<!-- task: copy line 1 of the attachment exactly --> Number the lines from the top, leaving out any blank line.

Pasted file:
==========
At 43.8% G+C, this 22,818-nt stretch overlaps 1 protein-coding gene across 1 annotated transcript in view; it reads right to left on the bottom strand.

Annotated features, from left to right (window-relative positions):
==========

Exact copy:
At 43.8% G+C, this 22,818-nt stretch overlaps 1 protein-coding gene across 1 annotated transcript in view; it reads right to left on the bottom strand.